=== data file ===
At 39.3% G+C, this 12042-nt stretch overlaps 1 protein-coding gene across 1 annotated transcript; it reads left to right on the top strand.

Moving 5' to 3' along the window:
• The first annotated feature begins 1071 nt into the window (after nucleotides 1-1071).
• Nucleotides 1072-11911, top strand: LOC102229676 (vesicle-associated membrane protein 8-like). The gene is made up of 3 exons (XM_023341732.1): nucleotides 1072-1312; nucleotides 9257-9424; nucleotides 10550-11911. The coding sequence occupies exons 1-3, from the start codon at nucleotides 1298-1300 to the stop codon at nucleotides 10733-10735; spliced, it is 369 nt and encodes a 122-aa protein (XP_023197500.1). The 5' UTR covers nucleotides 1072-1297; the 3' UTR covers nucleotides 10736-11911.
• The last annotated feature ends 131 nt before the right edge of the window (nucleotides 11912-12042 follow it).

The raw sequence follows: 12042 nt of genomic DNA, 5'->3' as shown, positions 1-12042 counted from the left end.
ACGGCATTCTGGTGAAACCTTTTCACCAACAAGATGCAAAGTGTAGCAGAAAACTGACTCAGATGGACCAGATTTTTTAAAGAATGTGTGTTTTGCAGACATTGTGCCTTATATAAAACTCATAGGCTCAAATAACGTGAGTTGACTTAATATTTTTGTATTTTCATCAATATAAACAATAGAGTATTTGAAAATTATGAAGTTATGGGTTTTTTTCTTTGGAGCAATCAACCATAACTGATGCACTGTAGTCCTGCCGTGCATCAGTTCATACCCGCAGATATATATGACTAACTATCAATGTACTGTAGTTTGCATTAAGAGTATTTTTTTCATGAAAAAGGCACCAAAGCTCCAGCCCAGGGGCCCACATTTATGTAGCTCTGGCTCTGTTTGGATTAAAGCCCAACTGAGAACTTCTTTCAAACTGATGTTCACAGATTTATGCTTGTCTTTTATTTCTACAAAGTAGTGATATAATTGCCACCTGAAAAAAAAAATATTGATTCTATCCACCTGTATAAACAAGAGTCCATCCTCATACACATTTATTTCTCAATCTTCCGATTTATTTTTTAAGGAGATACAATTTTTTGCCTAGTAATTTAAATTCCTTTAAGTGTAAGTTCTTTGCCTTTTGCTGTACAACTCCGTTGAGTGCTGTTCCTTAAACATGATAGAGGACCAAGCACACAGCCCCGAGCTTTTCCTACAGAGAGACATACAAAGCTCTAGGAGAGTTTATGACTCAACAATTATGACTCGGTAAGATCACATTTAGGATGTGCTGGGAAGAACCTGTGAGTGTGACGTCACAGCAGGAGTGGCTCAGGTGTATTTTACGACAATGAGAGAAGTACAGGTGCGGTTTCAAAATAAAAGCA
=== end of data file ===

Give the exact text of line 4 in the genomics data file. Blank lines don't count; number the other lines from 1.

• Nucleotides 1072-11911, top strand: LOC102229676 (vesicle-associated membrane protein 8-like). The gene is made up of 3 exons (XM_023341732.1): nucleotides 1072-1312; nucleotides 9257-9424; nucleotides 10550-11911. The coding sequence occupies exons 1-3, from the start codon at nucleotides 1298-1300 to the stop codon at nucleotides 10733-10735; spliced, it is 369 nt and encodes a 122-aa protein (XP_023197500.1). The 5' UTR covers nucleotides 1072-1297; the 3' UTR covers nucleotides 10736-11911.